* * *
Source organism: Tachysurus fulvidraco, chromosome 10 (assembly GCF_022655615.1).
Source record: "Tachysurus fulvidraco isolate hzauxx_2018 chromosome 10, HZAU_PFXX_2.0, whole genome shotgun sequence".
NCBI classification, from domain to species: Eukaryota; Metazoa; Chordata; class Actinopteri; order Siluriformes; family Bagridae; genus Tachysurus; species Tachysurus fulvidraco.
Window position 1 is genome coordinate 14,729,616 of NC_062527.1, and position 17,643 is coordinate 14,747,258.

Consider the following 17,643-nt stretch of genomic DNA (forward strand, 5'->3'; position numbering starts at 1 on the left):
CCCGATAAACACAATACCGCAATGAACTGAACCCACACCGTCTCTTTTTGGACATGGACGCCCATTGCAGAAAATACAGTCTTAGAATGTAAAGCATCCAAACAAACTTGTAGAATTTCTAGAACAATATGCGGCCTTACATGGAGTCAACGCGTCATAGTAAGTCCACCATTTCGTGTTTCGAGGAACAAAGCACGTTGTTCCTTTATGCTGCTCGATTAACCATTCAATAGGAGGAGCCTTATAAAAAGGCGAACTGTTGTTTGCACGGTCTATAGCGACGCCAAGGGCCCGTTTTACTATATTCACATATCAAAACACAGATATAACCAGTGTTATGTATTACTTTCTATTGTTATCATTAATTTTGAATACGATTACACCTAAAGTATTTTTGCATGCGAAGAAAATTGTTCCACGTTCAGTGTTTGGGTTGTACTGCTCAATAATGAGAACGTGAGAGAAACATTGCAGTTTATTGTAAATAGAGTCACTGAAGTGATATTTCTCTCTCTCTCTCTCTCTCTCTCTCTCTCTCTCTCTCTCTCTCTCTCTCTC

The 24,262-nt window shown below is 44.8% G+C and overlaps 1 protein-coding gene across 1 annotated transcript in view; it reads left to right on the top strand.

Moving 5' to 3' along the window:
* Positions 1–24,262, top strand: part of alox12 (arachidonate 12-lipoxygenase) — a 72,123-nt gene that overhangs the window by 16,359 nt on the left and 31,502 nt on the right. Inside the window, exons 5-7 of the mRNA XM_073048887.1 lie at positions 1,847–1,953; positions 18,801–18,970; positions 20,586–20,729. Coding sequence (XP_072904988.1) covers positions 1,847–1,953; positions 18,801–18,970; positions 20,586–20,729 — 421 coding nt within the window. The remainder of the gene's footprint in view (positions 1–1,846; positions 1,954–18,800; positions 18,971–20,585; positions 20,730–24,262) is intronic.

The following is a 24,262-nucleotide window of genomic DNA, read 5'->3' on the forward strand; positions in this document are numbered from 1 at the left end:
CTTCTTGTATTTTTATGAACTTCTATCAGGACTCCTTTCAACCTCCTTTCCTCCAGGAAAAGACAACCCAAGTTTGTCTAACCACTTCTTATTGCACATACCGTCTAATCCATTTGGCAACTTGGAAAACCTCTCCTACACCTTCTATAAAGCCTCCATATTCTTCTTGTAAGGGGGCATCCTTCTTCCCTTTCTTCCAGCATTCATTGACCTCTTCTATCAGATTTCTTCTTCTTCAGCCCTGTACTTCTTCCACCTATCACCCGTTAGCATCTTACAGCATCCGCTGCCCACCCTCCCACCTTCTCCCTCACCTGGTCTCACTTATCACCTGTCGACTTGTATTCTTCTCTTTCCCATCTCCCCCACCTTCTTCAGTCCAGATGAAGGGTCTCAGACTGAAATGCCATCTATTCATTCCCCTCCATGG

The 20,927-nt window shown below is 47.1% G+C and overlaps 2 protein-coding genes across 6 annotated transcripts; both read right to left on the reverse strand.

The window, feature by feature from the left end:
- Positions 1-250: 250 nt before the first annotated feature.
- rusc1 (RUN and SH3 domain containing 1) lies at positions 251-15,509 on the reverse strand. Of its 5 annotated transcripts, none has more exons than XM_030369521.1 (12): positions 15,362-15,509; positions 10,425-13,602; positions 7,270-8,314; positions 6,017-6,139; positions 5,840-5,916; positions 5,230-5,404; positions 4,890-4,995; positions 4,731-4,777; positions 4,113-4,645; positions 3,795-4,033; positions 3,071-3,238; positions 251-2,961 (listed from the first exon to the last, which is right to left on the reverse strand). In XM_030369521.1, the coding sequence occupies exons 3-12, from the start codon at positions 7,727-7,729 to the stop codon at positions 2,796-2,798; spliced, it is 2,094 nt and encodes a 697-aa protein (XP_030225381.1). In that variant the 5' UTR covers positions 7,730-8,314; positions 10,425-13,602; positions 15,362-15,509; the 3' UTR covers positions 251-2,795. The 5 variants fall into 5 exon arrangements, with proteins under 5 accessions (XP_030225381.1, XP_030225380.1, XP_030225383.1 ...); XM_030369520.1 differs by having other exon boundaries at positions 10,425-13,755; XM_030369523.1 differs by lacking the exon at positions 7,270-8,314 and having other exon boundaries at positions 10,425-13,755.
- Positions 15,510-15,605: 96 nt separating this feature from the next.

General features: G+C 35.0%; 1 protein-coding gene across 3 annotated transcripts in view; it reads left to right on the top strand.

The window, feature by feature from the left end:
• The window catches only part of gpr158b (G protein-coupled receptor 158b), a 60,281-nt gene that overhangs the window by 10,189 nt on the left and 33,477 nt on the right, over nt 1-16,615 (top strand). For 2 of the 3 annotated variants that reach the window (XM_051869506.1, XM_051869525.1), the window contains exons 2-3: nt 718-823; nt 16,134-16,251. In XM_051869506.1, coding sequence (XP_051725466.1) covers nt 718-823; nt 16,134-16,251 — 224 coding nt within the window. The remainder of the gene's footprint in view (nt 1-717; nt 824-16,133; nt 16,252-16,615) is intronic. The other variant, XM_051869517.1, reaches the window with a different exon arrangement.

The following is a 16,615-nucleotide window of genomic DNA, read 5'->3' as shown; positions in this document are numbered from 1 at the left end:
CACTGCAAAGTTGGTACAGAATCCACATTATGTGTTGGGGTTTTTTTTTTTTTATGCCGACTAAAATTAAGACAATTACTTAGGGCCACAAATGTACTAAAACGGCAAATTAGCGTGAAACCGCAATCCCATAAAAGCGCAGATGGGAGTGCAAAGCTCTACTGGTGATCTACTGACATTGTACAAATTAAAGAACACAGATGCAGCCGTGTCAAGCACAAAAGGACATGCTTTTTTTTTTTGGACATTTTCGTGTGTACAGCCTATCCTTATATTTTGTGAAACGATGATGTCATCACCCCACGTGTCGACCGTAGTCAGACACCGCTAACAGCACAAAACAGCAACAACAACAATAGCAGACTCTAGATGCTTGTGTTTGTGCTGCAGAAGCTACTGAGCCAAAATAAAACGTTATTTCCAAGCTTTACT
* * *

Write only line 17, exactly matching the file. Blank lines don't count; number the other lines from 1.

General features: G+C 35.0%; 1 protein-coding gene across 3 annotated transcripts in view; it reads left to right on the top strand.